Roadmap to Enrollment Management

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Roadmap to Enrollment Management. Christine Kerlin Vice President for Enrollment Management Everett Community College, WA The Journey. From the President to the Web Master… From the Budget Director to the Custodian…
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Roadmap toEnrollment ManagementChristine KerlinVice President for Enrollment ManagementEverett Community College, WAckerlin@everettcc.eduThe Journey
  • From the President to the Web Master…
  • From the Budget Director to the Custodian…
  • Everyone can/might/should be involved in mapping out and reaching the enrollment destination.
  • But is everyone really in the same vehicle, and do you ever really reach the destination?
  • First Observations
  • Be prepared to find the challenges of enrollment management large and complex.
  • Be prepared to experience lack of consensus.
  • Be prepared to proceed in fits and starts.
  • Be prepared to “Just do it.”
  • Or, to use the Roadmap and Journey metaphors, be prepared to
  • Switch gears
  • Speed up
  • Break down
  • Run out of gas
  • Exceed the limit
  • Go in circles
  • Yield
  • Ask “Are we there yet?”
  • Open the moon-roof
  • Understanding SEM
  • SEM is a comprehensive process designed to help an institution achieve and maintain optimum enrollment, where optimum is defined within the academic context of the institution.
  • Adapted from SEM Primer
  • SEM enables the fulfillment of institutional mission and students’ educational goals.
  • Adapted from Bob BontragerGetting Started
  • Define your reasons for pursuing enrollment management.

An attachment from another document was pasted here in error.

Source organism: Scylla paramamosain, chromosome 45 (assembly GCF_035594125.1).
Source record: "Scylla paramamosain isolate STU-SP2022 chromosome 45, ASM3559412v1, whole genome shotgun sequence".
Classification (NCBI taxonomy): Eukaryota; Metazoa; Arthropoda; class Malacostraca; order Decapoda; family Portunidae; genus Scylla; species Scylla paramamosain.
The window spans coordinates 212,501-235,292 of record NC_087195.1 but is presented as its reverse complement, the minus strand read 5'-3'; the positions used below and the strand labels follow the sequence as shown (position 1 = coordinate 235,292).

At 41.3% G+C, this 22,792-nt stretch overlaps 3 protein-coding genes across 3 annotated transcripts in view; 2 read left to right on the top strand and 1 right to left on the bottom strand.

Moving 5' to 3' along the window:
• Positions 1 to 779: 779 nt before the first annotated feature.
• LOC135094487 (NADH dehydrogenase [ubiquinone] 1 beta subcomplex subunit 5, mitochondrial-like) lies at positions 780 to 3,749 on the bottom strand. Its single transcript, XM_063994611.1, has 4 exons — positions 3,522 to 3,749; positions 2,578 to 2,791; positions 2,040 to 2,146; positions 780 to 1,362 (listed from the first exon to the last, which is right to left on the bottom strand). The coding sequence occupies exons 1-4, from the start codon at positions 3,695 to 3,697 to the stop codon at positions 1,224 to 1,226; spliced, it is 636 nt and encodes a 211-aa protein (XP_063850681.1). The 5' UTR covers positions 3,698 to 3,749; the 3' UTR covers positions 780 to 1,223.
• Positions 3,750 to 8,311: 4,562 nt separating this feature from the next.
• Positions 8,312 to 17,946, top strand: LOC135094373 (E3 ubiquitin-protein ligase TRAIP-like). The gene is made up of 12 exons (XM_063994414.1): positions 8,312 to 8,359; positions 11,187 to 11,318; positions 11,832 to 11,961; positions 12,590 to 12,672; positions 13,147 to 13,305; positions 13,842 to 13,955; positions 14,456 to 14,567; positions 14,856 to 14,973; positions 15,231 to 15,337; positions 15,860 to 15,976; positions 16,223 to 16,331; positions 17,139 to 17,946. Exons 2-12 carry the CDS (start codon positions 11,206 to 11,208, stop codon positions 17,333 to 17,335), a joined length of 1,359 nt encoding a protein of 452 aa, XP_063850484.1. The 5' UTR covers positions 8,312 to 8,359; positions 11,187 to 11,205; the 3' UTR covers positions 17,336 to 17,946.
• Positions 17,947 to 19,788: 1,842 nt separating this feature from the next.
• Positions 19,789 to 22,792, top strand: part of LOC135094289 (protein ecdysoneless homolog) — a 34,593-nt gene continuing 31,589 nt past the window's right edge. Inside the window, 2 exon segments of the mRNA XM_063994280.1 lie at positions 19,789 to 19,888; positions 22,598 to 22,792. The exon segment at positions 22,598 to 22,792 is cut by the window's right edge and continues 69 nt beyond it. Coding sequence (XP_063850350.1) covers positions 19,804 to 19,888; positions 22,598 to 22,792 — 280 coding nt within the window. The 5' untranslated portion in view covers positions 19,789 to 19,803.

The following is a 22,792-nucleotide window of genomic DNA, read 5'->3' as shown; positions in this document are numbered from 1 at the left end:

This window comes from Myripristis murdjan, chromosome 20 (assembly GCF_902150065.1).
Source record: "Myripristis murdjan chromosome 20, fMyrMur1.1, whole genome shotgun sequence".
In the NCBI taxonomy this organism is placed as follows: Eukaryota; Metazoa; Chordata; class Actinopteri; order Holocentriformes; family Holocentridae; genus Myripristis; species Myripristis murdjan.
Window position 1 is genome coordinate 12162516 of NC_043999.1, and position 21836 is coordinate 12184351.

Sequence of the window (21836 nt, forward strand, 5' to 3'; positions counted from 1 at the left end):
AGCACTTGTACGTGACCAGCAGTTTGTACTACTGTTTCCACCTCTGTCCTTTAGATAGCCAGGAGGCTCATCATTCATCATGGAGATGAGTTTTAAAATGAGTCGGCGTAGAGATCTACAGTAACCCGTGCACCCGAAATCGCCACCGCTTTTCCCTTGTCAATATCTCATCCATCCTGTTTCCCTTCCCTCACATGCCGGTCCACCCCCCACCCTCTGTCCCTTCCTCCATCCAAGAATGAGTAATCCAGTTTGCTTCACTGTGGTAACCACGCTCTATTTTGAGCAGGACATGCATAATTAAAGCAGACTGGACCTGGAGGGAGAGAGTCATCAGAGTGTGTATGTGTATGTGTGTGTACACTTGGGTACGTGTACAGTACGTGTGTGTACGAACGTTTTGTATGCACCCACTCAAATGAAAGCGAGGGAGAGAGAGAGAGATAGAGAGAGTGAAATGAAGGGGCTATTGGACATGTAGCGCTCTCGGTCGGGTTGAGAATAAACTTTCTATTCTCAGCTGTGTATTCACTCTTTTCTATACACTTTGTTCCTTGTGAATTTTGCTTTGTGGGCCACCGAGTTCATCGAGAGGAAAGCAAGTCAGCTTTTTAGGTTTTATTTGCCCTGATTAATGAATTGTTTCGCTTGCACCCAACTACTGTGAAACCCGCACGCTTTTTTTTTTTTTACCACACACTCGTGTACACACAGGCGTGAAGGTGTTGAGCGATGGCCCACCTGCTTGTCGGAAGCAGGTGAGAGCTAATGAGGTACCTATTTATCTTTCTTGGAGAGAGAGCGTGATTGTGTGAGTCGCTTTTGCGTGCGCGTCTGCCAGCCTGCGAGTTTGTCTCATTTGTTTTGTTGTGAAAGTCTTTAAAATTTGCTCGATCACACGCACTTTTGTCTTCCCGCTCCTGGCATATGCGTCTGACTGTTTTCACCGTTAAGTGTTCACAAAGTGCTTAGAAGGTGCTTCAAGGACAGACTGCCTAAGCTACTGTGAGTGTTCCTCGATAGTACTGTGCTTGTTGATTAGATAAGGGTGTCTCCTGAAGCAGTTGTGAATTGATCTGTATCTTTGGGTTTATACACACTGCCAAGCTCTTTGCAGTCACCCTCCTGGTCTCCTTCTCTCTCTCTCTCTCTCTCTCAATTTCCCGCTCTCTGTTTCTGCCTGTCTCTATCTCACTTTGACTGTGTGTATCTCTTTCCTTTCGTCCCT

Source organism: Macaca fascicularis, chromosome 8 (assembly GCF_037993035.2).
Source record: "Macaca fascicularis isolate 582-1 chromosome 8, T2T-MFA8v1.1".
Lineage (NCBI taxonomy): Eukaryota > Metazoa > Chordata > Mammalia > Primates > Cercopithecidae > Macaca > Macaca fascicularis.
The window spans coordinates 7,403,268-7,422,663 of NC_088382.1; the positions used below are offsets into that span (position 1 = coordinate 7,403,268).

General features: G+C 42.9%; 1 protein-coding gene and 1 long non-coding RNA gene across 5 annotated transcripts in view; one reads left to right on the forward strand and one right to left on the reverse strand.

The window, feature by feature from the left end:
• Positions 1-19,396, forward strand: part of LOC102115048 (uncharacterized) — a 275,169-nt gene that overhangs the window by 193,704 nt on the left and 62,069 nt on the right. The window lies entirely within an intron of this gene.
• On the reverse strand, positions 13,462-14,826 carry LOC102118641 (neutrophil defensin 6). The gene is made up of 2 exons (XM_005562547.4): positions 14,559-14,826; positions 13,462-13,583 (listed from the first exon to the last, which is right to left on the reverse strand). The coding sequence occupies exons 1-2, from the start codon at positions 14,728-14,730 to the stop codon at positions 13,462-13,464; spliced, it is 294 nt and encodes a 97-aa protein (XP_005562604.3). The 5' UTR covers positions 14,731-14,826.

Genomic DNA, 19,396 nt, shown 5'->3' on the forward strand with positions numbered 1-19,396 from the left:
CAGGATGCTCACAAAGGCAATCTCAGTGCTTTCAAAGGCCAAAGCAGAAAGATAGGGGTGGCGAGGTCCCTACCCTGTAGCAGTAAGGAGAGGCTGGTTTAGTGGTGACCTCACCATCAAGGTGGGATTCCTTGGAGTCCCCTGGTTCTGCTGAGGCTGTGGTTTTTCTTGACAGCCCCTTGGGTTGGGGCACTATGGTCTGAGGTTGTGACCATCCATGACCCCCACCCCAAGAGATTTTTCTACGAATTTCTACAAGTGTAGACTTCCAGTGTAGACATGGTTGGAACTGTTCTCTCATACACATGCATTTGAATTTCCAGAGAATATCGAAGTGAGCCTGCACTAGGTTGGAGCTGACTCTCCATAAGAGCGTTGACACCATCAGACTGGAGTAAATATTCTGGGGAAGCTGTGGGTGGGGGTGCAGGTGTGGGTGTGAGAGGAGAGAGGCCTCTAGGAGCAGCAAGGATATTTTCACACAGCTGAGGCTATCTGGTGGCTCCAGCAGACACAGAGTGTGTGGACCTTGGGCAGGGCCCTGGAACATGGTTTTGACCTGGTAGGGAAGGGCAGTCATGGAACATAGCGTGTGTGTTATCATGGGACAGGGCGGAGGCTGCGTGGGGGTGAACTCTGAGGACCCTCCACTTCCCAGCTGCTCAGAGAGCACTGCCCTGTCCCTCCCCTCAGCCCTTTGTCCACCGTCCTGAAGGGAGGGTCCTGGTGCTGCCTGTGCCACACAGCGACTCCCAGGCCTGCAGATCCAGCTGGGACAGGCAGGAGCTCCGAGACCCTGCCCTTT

• What are the issues?
  • An issue is a statement of fact that includes or infers an impact…that is what makes something an issue!
  • High School enrollments are declining at a rate of 3% per year in our service area.
  • Regional employment rate has improved and we are enrolling fewer full-time adults.
  • Our College’s Strategic Plan identifies growth in health professions programs as a goal.
  • Our high cost programs have the lowest enrollments, and we cannot seem to develop new programs that could attract higher enrollments at lower cost.
  • Our diversity enrollment is below that of our district’s demographic profile.
  • A recent survey indicates that 85% of local high school seniors use the web for their college search yet we still rely on printed material for recruitment.
  • Our financial aid awarding process takes 8 weeks and most students do not know their award status until after the payment deadline.
  • A new state university branch campus being built in our district. / A new manufacturing plant is being located in our district.
  • Budget Awareness
  • Create a structure and invite involvement with regard to two concerns:
  • Campus culture
  • Budget decisions and budget decision-makers
  • Be aware of budget cycle decisions and plan your process accordingly.
  • The SEM Plan- Components
  • Produce an Environmental Scan
  • Collect Data, Data, Data
  • Enrollment: totals, demographics, trends, etc.
  • Course offerings: capacity, scheduling, duplication, waitlists
  • Retention
  • Market surveys
  • Financial aid and scholarships
  • Budget: income streams, expenditures
  • Define relationship to the College’s Strategic Plan
  • SEM requires a data-rich environmentThe SEM Plan- Components
  • Identify vital issues
  • Respond to those issues:
  • Key leverage initiatives
  • Very important initiatives
  • Relatively simple initiatives
  • More on “Issues”
  • What does it take to make (leverage) a real difference?
  • “We will double the number of scholarship awards”
  • Affects access
  • Affects retention
  • Creates an institutional image
  • Addresses diversity goals